A Nursing Student Learns the Trick of Reassurance

NovemberReflectionsI wasn’t sure why Mary Sue was in long-term care, but I could tell she had dementia. She spent most of her time in a recliner near the nurse’s station, asking anyone who walked by why she couldn’t go back to bed.

“It isn’t time yet, Mary Sue,” the staff would reply. I asked one of the nurses why they didn’t just take her back to bed. “When we do,” she told me, “she asks to return to the chair. Out here we can keep an eye on her. She can look out the window. She smiles more often.”

But I had yet to see a smile. This was my first rotation as a nursing student, and I tried to use techniques I’d read about to distract Mary Sue: towel folding, cards, books. But she remained on target, reaching out to me and repeating her request with a distraught look on her face. . .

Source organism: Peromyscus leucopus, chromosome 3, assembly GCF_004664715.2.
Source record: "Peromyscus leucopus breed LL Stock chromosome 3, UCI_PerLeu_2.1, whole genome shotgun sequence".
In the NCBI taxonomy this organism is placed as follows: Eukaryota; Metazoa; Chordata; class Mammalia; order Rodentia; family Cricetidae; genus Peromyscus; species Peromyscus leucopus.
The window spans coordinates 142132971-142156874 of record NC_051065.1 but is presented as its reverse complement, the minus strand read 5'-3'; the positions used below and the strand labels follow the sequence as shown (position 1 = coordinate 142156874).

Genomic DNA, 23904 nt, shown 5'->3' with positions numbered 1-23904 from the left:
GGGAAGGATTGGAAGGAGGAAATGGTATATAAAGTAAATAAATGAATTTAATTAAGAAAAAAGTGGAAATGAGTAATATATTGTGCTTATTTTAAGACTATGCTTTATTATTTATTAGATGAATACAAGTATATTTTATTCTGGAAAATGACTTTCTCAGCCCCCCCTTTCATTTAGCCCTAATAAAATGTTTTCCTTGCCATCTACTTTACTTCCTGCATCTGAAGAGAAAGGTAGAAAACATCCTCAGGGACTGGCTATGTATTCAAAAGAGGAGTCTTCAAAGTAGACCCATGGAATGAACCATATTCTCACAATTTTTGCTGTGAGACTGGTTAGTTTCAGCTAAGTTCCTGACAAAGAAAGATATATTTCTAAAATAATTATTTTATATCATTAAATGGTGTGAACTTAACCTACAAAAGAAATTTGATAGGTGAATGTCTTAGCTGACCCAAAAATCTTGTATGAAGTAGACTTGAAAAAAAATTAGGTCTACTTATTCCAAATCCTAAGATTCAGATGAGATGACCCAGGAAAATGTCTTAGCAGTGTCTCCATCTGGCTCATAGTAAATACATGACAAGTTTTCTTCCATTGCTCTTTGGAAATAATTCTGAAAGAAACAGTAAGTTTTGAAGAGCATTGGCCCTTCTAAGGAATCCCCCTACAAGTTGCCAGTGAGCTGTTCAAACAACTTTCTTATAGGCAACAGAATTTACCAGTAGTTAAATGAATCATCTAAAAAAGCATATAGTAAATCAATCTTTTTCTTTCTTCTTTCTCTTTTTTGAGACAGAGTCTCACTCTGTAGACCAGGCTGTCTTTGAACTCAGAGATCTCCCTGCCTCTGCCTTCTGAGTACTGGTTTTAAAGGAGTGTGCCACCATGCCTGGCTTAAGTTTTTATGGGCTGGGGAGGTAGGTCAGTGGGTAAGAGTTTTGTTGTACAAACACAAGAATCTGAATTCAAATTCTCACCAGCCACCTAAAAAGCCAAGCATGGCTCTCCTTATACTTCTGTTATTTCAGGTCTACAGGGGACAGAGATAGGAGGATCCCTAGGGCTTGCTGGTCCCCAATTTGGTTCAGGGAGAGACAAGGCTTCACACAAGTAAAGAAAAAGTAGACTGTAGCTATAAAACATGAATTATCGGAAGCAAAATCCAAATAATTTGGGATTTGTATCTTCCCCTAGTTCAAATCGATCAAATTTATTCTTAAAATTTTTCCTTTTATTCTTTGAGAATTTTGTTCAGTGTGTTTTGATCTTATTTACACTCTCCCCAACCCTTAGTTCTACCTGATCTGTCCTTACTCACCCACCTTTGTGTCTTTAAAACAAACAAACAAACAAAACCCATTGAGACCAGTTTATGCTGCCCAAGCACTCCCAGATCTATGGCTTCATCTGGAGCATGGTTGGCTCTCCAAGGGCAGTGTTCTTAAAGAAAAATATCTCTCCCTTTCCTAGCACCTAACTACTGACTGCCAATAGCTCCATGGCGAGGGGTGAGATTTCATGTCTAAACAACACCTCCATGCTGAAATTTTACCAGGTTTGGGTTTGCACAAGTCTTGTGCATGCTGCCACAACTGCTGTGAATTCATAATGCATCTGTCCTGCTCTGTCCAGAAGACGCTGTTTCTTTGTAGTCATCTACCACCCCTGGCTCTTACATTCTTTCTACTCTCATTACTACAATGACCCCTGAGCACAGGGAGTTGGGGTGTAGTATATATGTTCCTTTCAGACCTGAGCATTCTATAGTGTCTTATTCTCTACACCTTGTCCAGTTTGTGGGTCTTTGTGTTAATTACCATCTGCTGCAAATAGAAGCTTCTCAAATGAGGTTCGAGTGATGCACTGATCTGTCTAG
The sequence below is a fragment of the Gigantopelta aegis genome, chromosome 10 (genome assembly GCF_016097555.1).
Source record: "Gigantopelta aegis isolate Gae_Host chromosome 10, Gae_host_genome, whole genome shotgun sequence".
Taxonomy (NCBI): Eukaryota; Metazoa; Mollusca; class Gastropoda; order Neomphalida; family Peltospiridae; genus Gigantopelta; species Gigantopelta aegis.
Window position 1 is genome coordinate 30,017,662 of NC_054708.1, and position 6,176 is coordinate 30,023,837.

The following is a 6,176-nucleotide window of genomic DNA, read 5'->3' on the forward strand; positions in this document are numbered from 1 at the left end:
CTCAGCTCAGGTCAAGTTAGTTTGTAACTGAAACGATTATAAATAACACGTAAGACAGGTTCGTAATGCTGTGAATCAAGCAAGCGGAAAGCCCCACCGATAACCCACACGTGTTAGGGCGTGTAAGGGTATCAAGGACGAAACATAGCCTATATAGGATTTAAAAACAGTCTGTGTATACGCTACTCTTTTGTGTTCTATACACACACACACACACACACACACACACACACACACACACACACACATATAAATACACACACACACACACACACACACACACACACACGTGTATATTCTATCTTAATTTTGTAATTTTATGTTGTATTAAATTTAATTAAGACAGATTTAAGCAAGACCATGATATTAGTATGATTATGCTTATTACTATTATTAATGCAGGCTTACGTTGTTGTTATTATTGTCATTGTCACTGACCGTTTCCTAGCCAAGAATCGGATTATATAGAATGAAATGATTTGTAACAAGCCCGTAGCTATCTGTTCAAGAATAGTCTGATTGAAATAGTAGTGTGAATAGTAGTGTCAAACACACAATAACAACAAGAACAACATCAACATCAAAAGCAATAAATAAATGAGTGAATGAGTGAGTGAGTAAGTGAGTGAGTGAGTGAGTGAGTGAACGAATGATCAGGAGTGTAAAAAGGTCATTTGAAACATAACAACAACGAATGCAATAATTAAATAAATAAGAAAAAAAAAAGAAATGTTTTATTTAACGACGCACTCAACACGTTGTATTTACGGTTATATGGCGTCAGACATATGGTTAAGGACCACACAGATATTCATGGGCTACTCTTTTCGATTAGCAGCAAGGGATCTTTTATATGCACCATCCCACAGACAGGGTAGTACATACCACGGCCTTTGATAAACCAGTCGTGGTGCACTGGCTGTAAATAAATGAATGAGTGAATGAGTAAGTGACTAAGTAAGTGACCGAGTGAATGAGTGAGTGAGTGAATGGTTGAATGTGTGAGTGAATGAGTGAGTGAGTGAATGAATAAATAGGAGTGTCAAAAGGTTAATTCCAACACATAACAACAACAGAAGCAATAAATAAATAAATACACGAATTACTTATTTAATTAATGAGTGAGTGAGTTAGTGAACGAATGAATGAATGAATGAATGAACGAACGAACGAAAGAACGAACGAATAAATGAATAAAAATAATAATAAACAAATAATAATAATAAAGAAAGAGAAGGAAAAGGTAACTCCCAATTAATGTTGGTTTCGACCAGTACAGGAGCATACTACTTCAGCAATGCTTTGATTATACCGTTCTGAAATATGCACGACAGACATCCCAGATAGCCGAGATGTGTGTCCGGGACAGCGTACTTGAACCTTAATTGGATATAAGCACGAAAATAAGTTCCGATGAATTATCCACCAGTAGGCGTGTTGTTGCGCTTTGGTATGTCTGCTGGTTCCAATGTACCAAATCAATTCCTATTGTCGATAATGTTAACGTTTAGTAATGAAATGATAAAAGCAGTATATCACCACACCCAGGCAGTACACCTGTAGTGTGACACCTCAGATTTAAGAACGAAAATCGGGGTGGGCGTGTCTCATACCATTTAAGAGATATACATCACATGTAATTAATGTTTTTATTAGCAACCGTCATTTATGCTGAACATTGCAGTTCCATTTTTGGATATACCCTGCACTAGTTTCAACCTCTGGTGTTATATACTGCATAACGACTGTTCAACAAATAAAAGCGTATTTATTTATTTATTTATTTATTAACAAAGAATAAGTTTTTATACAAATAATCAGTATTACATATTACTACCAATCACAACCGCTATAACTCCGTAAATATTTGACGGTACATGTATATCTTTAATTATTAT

Read the rest of the November Reflections essay,  written by a nurse looking back on her first nursing school rotation five years ago. The basic human need for reassurance is shared by all of us, whether we are patients or providers. What do you do to stay centered during the day, to remind yourself of your own value, to focus on what really matters . . . or just to stay in the game?

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Senior editor/social media strategy, American Journal of Nursing, and editor of AJN Off the Charts.

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